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Recent incidents involving the accidental contamination of animal feeds with dioxins have led to countries like South Africa wanting to begin their own testing of feed products for dioxins.
At the Victam International feed industries show in Cologne, Germany, the focus was on further product testing to certify feeds as safe. Currently, South African feed manufacturers must send samples abroad for testing, due to an absence of certified facilities to conduct the tests in their own country. Talks are due to begin shortly between the private sector and the government to explore possibilities for opening a South African test center. Several options have been proposed, including an extension of the operations performed by the South African Bureau of Standards laboratory and the South African Grain Laboratory, which already runs checks for things like mycotoxins.
Information from a national dioxins lab would go into a new database to be maintained by the country's Animal Feed Manufacturers Association, which already has databases on test results for contaminants, including mycotoxins and salmonella, to act as an early warning alert if problems arise.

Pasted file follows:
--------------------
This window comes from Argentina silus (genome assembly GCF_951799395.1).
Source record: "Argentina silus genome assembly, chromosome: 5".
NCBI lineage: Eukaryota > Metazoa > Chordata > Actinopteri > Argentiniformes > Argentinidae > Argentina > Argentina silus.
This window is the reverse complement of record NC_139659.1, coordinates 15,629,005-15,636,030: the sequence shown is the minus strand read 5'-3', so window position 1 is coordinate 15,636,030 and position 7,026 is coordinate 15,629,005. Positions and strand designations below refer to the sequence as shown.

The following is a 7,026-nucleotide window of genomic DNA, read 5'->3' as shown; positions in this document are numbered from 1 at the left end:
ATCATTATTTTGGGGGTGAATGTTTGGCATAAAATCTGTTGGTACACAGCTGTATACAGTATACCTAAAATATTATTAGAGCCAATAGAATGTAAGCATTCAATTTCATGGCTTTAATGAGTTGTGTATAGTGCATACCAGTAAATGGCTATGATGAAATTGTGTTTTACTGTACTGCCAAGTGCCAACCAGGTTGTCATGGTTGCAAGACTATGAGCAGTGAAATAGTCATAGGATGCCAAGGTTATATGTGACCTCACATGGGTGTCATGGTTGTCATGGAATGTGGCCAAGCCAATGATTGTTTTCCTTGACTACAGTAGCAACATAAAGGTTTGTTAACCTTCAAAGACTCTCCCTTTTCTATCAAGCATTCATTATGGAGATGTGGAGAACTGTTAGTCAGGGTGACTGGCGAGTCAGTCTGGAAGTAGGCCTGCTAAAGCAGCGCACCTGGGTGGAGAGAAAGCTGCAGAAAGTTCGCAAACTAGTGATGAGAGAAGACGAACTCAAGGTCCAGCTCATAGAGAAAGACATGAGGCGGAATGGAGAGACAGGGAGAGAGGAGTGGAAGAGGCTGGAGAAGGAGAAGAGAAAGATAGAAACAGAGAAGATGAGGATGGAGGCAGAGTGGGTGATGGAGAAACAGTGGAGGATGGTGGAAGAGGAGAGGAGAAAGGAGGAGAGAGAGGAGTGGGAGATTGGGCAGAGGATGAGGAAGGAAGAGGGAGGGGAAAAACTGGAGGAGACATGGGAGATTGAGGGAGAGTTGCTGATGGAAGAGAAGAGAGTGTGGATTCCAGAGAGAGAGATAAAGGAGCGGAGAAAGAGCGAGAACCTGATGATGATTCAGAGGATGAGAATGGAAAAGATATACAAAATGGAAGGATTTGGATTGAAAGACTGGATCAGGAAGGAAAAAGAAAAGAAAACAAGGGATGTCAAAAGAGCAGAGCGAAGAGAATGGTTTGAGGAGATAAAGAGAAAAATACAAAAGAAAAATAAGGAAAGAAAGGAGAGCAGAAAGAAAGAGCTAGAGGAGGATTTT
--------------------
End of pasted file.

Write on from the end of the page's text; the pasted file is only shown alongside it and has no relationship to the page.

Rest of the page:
Country may need to import up to 7 million metric tons of corn
Thomas Sleight, president and CEO of the US Grains Council, discusses the changing feed grain market as the US aims to rebound from its drought-induced short corn crop of 2012.
Iowa grain grower Julius Schaaf is president of a new international maize alliance formed by corn producers from the US, Argentina and Brazil to work together on resolving issues of crop technology that can help to ensure global food security.
Now more than ever it is essential to know the source of your minerals to ensure feed safety.
President of Nigerian society urges United Nations to spread awareness
The American Feed Industry Association will host the half-day course November 20-12.
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